I would likely still have a portable Garmin stuck to my windshield, had some good samaritan not saw fit to smash my window, yank it from my windshield and speed away; as i sat in a lunch meeting in New Jersey, along with my drink, the server brought news that I would be needing a new door window. After 'the smashing' and on my way home it poured profusely. I remember thinking I would be safe on the lower level of the Verrazano Bridge only to be met with the strongest cross-breeze and bullet like raindrops that I can remember. I decided this was all the excuse I needed to go stealth, and hide all navigation and infotainment equipment in plain site. I purchased a Kenwood LZ-702W 7 inch widescreen touchscreen, a Kenwood KNA-G510 (Garmin Navigation), a Garmin GXM 30, XM audio and data Antenna, a PAC-SNI35, and a auxiliary adapter-splitter to add hard-wired input to the factory audio system. With a bit of elbow-grease I flush mounted the Kenwood screen in the pocket-cubby space. This required removing the pocket, creating two brackets to seal in the screen (Home Depot sheet Metal), and purchasing some felt with adhesive backing (Pearls or Amazon) to create a decent finish. Without boring you too much, I also tapped directly into the LZ-702W, by soldering a couple wires to the board to get the output and sound I wanted; The output excluded some audio and I have a long disdain for radio frequency transmitters. The pocket to the cubby was modified so that it could be used to seal of the screen when not in use and create a stock look, and the GXM 30 was hidden below the third brake light. It all worked really well. I added custom POIs to the set-up with reminders to check for cellphones before leaving a location, and which intersections were equipped with red light cameras (where you may forget or not know of a standing no-turn-on-red regulation).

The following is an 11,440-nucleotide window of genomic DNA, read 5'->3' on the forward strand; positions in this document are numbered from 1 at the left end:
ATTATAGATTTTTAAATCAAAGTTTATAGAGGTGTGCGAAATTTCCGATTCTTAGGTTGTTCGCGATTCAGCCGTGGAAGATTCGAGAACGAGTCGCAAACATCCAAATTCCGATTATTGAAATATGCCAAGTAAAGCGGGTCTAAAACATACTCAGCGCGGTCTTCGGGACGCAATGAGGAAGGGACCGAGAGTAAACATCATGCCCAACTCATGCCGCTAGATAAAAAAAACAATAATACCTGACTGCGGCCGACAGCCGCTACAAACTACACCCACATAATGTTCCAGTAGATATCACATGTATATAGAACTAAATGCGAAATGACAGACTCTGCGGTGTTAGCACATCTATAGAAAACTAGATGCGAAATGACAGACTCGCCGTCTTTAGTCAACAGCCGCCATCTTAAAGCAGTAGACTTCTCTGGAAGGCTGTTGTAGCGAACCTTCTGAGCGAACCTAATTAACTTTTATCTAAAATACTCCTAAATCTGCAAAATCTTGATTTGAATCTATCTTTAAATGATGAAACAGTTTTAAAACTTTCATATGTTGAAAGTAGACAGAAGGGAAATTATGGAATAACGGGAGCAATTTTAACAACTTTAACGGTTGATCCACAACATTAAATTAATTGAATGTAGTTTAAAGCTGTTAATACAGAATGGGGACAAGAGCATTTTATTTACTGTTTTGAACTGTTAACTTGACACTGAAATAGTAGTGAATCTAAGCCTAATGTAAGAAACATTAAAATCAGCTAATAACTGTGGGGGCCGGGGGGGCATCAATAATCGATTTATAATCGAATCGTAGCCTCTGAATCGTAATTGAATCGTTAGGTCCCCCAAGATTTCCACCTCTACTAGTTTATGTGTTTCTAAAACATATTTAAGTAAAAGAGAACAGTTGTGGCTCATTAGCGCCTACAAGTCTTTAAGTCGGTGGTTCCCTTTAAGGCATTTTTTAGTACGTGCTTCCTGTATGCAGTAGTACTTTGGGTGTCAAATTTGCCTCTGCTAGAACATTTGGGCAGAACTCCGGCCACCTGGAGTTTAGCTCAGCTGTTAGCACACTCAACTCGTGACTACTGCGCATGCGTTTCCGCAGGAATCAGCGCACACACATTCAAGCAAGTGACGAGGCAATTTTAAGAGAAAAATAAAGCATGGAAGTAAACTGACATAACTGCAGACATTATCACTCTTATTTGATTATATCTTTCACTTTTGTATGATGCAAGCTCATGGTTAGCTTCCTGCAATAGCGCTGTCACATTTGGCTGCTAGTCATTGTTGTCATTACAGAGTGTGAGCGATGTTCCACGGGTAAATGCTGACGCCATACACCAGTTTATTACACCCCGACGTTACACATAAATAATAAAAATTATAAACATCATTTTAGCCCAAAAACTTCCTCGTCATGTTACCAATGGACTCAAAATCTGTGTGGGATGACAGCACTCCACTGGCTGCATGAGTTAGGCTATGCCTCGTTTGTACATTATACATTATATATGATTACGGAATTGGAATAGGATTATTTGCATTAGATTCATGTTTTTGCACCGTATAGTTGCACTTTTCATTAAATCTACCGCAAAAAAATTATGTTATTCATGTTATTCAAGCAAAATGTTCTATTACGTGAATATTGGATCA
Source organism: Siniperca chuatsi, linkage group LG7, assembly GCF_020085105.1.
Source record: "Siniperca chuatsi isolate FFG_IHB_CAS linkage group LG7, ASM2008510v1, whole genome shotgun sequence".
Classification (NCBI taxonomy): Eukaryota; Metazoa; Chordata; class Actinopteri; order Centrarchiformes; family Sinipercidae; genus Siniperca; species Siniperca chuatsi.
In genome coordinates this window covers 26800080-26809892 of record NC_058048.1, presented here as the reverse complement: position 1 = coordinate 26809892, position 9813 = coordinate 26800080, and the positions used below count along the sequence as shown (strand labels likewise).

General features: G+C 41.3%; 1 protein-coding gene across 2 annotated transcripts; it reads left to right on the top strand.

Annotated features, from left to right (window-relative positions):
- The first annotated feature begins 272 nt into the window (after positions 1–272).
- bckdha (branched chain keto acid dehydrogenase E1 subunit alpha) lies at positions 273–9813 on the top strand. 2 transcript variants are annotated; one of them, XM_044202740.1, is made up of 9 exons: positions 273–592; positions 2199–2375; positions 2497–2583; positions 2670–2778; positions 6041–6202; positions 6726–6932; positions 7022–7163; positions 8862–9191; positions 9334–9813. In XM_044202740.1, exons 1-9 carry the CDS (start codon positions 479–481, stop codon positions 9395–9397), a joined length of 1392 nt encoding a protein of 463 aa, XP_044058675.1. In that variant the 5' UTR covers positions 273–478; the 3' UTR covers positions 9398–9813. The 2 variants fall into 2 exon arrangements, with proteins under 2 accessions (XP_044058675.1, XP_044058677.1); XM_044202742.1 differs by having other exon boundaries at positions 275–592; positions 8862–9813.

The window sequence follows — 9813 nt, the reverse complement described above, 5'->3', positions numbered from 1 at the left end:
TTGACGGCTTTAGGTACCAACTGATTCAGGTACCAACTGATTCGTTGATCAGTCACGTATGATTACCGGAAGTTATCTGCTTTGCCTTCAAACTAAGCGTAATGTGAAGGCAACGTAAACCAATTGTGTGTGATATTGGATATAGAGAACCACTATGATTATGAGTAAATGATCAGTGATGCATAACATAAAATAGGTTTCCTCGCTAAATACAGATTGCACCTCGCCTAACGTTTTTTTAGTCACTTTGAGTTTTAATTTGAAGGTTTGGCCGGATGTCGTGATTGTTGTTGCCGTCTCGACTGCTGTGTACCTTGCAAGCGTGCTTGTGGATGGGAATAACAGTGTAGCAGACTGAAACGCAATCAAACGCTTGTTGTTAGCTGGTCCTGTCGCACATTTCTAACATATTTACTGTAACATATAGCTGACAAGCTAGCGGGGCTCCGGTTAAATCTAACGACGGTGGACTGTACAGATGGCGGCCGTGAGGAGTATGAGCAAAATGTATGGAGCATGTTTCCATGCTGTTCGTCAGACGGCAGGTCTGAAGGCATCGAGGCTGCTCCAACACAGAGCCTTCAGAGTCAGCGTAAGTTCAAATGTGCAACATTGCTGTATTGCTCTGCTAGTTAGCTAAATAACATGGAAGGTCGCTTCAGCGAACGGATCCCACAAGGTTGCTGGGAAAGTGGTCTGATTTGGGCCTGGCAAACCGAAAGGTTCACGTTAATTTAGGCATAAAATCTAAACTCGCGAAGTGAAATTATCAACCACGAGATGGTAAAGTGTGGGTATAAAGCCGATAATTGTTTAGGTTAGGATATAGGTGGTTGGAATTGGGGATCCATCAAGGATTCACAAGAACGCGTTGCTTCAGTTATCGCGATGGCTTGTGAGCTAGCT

Since I had opted out of Infiniti's navigation and bluetooth system I needed a handsfree system as road safety rules banning cell phone usage cropped up. As usual I did more research than necessary on which product would fit my needs. I settled on the Motorola IHF-1000. Its an excellent bluetooth system. It had top notch sound quality and went for a reasonable price. One concern with the IHF-1000, was the lack of a dedicated display screen to display caller ID information among other things. I almost went with Parrot's offering for this reason, but was thwarted by the higher price and less renown at the time. Using Motorola's IHF-1000 I quickly learnt that you didn't need a screen; the voice command and announce worked quite well. [Digression: years later I would purchase the original Parrot Zik wireless Headphones with all the fancy multi touch, and was shocked by how terrible it sounded, and wondered if this was any reflection on their other products]. Before I installed Motorola's bluetooth, I painted the black mic piece to match the beige interior of my car (I wanted a black interior but was impatient). I mounted the IHF-1000 controller inside the ashtray, which I never used. Lastly, I mounted the speaker (great sound quality) under the dash, angled to avoid reverberations, and with foam surrounds to lessen vibration.